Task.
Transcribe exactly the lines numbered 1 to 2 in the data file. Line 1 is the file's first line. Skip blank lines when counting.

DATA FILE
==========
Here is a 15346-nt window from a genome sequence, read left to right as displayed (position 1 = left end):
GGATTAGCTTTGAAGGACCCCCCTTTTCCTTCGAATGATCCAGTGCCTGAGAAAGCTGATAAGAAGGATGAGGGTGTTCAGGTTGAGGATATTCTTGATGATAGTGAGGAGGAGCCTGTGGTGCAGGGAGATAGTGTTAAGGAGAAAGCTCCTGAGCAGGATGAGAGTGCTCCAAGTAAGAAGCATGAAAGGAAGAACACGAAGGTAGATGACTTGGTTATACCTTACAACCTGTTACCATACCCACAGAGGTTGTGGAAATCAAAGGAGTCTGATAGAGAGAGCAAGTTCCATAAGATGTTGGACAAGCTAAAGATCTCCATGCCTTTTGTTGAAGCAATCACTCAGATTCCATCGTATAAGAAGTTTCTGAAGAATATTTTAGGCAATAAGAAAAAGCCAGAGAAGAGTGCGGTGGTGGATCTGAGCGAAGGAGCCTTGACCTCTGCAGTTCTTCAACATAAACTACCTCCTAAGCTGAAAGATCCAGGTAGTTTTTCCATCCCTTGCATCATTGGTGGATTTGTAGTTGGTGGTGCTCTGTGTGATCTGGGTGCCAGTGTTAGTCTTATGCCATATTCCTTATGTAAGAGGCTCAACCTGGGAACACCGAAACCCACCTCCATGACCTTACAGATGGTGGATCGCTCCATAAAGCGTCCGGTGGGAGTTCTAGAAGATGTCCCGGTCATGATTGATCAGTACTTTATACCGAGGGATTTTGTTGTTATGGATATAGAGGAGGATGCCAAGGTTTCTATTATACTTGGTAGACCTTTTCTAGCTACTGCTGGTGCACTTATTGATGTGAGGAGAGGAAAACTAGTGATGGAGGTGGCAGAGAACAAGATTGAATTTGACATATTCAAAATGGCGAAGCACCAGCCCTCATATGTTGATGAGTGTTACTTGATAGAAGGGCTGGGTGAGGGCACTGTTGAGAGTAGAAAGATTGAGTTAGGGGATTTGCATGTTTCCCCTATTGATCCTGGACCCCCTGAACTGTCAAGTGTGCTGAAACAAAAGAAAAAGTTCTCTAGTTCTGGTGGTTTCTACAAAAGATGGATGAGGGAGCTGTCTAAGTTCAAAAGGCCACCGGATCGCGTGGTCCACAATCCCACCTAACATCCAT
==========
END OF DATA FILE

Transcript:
Here is a 15346-nt window from a genome sequence, read left to right as displayed (position 1 = left end):
GGATTAGCTTTGAAGGACCCCCCTTTTCCTTCGAATGATCCAGTGCCTGAGAAAGCTGATAAGAAGGATGAGGGTGTTCAGGTTGAGGATATTCTTGATGATAGTGAGGAGGAGCCTGTGGTGCAGGGAGATAGTGTTAAGGAGAAAGCTCCTGAGCAGGATGAGAGTGCTCCAAGTAAGAAGCATGAAAGGAAGAACACGAAGGTAGATGACTTGGTTATACCTTACAACCTGTTACCATACCCACAGAGGTTGTGGAAATCAAAGGAGTCTGATAGAGAGAGCAAGTTCCATAAGATGTTGGACAAGCTAAAGATCTCCATGCCTTTTGTTGAAGCAATCACTCAGATTCCATCGTATAAGAAGTTTCTGAAGAATATTTTAGGCAATAAGAAAAAGCCAGAGAAGAGTGCGGTGGTGGATCTGAGCGAAGGAGCCTTGACCTCTGCAGTTCTTCAACATAAACTACCTCCTAAGCTGAAAGATCCAGGTAGTTTTTCCATCCCTTGCATCATTGGTGGATTTGTAGTTGGTGGTGCTCTGTGTGATCTGGGTGCCAGTGTTAGTCTTATGCCATATTCCTTATGTAAGAGGCTCAACCTGGGAACACCGAAACCCACCTCCATGACCTTACAGATGGTGGATCGCTCCATAAAGCGTCCGGTGGGAGTTCTAGAAGATGTCCCGGTCATGATTGATCAGTACTTTATACCGAGGGATTTTGTTGTTATGGATATAGAGGAGGATGCCAAGGTTTCTATTATACTTGGTAGACCTTTTCTAGCTACTGCTGGTGCACTTATTGATGTGAGGAGAGGAAAACTAGTGATGGAGGTGGCAGAGAACAAGATTGAATTTGACATATTCAAAATGGCGAAGCACCAGCCCTCATATGTTGATGAGTGTTACTTGATAGAAGGGCTGGGTGAGGGCACTGTTGAGAGTAGAAAGATTGAGTTAGGGGATTTGCATGTTTCCCCTATTGATCCTGGACCCCCTGAACTGTCAAGTGTGCTGAAACAAAAGAAAAAGTTCTCTAGTTCTGGTGGTTTCTACAAAAGATGGATGAGGGAGCTGTCTAAGTTCAAAAGGCCACCGGATCGCGTGGTCCACAATCCCACCTAACATCCAT